Tag Archives: Anna Lea Jancewicz

“A Lesser Cement” – Fiction by Anna Lea Jancewicz

In some ways, “A Lesser Cement” (Anna Lea Jancewicz‘s flash fiction from our Spring 2015 issue) is a love story like countless others. But in other ways, it’s a unique love story– particularly in the way that it’s about a girl who marries a hammer.

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THERE WAS A GIRL WHO MARRIED A HAMMER. At first, it seemed like a pretty great idea. He was the strong and silent type. She found him on Craigslist, and he only cost her five bucks. She knew he was used, but she had a checkered past herself, one she didn’t want to talk about, so that part was okay. Their first date was awesome. She made a huge pot of matzo ball soup and they lay on her couch, binge-watching Firefly in its entirety. He didn’t complain when she ate all the matzo balls, and she never had to pause the show for him to take pee breaks or get beers. When he fell asleep on the couch, she covered him with a freshly laundered dish towel, tucking it under his sloping claw. He looked serene in the blue television glow. She was sure they’d be very happy together.

She liked his soft rubber grip, the way it fit perfectly in her hand, as if they were made for each other. Things could get a little rough in the bedroom, but it wasn’t so bad. He cracked one of her molars, but she liked that she could sit at her desk at her job during the day tonguing the sharp edge of the broken tooth and thinking about him. It felt like a barnacle. She was glad he never discarded used cotton swabs on the bathroom floor or insisted on listening to NPR when he rode in her car, because she liked to rock out. She was glad he didn’t make fun of her when she didn’t know how to fix something on her computer and it took her a long time to do it. She liked that he had no misguided opinions about female underarm hair equating to lax hygiene. He didn’t snore. He didn’t smugly correct the way she mispronounced certain words that she’d only ever read but never heard aloud.

Continue reading “A Lesser Cement” – Fiction by Anna Lea Jancewicz

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Starring Wm. Samuel Bradford, Vajra Chandrasekera, Juliet Cook, Sagnik Datta, Ariel Dawn, Robin Wyatt Dunn, j/j hastain, Rebecca Havens, Anna Lea Jancewicz, Sally J. Johnson, Ian Kappos, Damien Krsteski, Rachna Kulshrestha, Jasper Lo, Danielle Perry, Arman Safa, Bud Smith, Kailey Tedesco, and Jasmyne Womack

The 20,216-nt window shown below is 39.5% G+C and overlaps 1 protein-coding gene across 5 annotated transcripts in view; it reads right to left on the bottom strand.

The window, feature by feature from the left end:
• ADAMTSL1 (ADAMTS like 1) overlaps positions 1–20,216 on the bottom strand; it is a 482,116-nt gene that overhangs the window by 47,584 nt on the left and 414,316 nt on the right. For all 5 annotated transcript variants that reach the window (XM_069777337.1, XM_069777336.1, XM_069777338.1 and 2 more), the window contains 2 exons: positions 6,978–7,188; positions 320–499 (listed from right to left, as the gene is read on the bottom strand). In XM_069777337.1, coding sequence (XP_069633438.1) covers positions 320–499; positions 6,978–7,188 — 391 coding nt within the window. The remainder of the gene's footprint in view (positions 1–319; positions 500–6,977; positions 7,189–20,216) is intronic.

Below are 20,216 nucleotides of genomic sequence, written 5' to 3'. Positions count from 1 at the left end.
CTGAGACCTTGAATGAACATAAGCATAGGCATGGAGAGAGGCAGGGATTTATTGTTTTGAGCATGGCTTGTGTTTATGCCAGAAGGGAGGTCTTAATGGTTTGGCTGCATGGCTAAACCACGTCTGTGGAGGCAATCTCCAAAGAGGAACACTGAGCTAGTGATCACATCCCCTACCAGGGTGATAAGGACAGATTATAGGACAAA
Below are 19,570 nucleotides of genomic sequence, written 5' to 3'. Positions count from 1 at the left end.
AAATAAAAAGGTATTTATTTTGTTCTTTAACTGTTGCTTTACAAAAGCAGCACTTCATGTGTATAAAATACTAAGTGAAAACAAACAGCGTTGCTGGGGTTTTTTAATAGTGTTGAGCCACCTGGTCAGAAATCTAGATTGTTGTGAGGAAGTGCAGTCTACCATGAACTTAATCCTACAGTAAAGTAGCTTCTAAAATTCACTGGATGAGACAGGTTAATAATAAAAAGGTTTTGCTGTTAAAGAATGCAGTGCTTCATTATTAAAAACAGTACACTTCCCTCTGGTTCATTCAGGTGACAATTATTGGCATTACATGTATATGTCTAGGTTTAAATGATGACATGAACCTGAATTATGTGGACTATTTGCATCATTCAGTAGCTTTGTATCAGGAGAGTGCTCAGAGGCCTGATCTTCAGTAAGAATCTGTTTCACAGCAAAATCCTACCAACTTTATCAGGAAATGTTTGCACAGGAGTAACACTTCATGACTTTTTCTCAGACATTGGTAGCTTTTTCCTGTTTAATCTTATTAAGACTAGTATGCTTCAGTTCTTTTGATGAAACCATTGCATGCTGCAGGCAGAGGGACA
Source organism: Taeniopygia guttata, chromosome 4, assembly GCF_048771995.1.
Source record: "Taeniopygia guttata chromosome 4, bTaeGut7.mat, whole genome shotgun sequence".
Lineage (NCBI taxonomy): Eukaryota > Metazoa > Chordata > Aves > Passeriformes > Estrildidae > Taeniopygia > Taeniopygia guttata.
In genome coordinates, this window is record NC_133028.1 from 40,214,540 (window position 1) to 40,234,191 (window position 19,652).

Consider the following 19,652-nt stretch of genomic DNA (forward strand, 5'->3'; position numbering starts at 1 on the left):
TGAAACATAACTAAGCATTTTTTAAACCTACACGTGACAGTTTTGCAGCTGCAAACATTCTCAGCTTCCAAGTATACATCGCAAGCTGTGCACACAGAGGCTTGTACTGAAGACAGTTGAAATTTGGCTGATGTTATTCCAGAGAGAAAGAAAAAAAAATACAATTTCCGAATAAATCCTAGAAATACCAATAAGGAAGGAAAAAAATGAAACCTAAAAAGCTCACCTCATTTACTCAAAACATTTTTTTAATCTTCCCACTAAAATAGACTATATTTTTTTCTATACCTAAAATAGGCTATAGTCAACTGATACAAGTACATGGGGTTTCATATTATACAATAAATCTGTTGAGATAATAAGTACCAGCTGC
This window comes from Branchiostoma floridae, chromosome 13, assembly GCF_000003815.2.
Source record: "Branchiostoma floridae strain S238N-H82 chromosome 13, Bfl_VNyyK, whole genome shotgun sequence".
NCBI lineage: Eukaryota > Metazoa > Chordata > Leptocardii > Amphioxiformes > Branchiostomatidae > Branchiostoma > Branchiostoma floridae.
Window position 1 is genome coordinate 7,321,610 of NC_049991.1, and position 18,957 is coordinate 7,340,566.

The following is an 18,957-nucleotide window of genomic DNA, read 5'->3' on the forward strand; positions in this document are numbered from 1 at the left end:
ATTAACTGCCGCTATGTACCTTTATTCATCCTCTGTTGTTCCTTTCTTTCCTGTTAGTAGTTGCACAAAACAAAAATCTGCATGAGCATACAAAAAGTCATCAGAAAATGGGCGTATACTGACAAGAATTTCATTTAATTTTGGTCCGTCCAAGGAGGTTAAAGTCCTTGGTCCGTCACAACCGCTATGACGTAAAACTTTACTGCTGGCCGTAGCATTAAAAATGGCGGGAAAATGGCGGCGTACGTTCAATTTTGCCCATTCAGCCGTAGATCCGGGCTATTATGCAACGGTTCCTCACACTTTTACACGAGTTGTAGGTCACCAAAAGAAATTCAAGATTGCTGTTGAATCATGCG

Outside the Flapperhouse – 12.30.2014

As 2014 has been careening through its homestretch, our Flappers have been even more prolific than usual, getting their work published across the internet like there won’t be a 2015.

Jeff Laughlin shared some things he’s learned this year in “The Year I Didn’t Belong” over at Triad City Beat.

Mari Ness’ “Offgrid” popped up at Three-Lobed Burning Eye.

Dusty Wallace’s “Flight of the Lonely” went up at Acidic Fiction.

Samantha Eliot Stier’s “Plugs” was inserted into The Writing Disorder.

Juliet Cook & j/j hastain collaborated on “Clots Push Over the Edge” for the latest issue of Stirring.

Alison McBain’s playfully absurd “Nothing For Sale” was featured at Saturday Night Reader.

Ed Ahern left his “Aftertaste” at New Pop Lit.

Anna Lea Jancewicz’s poem “Black Robin” nested at Spry Lit.

Cassandra de Alba’s poem “Tyra Banks in the Arctic Circle” strutted the runway at Glitter Mob.

Mila Jaroniec joined drDOCTOR for their year-end podcast.

Emily O’Neill’s poem “Proof” was included in the latest edition of Sundog Lit.

Natalia Theodoridou’s “The Ravens’ Sister” perched itself at The Kenyon Review Online.

J.E. Reich wrote about embracing the changing Jewish family for The Jewish Daily Forward.

Bonnie Jo Stufflebeam’s “Sleepers” went up at Fantastic Stories of the Imagination.

Julie C. Day’s “Faerie Medicine,” which initially appeared in FLAPPERHOUSE #2, was reprinted by Luna Station Quarterly.